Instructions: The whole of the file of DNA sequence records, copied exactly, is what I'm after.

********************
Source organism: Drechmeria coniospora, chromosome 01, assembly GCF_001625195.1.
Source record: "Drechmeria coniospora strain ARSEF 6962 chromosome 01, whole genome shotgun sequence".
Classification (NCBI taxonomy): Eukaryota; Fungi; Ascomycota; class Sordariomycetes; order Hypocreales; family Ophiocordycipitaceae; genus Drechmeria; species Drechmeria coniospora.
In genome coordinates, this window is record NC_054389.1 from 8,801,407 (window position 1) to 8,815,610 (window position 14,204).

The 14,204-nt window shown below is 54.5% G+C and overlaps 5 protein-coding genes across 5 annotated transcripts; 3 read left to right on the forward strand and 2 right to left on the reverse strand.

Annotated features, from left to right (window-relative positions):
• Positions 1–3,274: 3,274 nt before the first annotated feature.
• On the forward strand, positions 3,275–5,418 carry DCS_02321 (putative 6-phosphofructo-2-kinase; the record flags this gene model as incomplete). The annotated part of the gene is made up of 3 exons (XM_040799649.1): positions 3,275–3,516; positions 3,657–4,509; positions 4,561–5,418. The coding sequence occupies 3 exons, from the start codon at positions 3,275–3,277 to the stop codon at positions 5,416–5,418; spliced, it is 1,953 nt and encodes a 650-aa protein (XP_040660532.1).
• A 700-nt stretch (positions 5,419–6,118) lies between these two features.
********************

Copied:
Source organism: Drechmeria coniospora, chromosome 01, assembly GCF_001625195.1.
Source record: "Drechmeria coniospora strain ARSEF 6962 chromosome 01, whole genome shotgun sequence".
Classification (NCBI taxonomy): Eukaryota; Fungi; Ascomycota; class Sordariomycetes; order Hypocreales; family Ophiocordycipitaceae; genus Drechmeria; species Drechmeria coniospora.
In genome coordinates, this window is record NC_054389.1 from 8,801,407 (window position 1) to 8,815,610 (window position 14,204).

The 14,204-nt window shown below is 54.5% G+C and overlaps 5 protein-coding genes across 5 annotated transcripts; 3 read left to right on the forward strand and 2 right to left on the reverse strand.

Annotated features, from left to right (window-relative positions):
• Positions 1–3,274: 3,274 nt before the first annotated feature.
• On the forward strand, positions 3,275–5,418 carry DCS_02321 (putative 6-phosphofructo-2-kinase; the record flags this gene model as incomplete). The annotated part of the gene is made up of 3 exons (XM_040799649.1): positions 3,275–3,516; positions 3,657–4,509; positions 4,561–5,418. The coding sequence occupies 3 exons, from the start codon at positions 3,275–3,277 to the stop codon at positions 5,416–5,418; spliced, it is 1,953 nt and encodes a 650-aa protein (XP_040660532.1).
• A 700-nt stretch (positions 5,419–6,118) lies between these two features.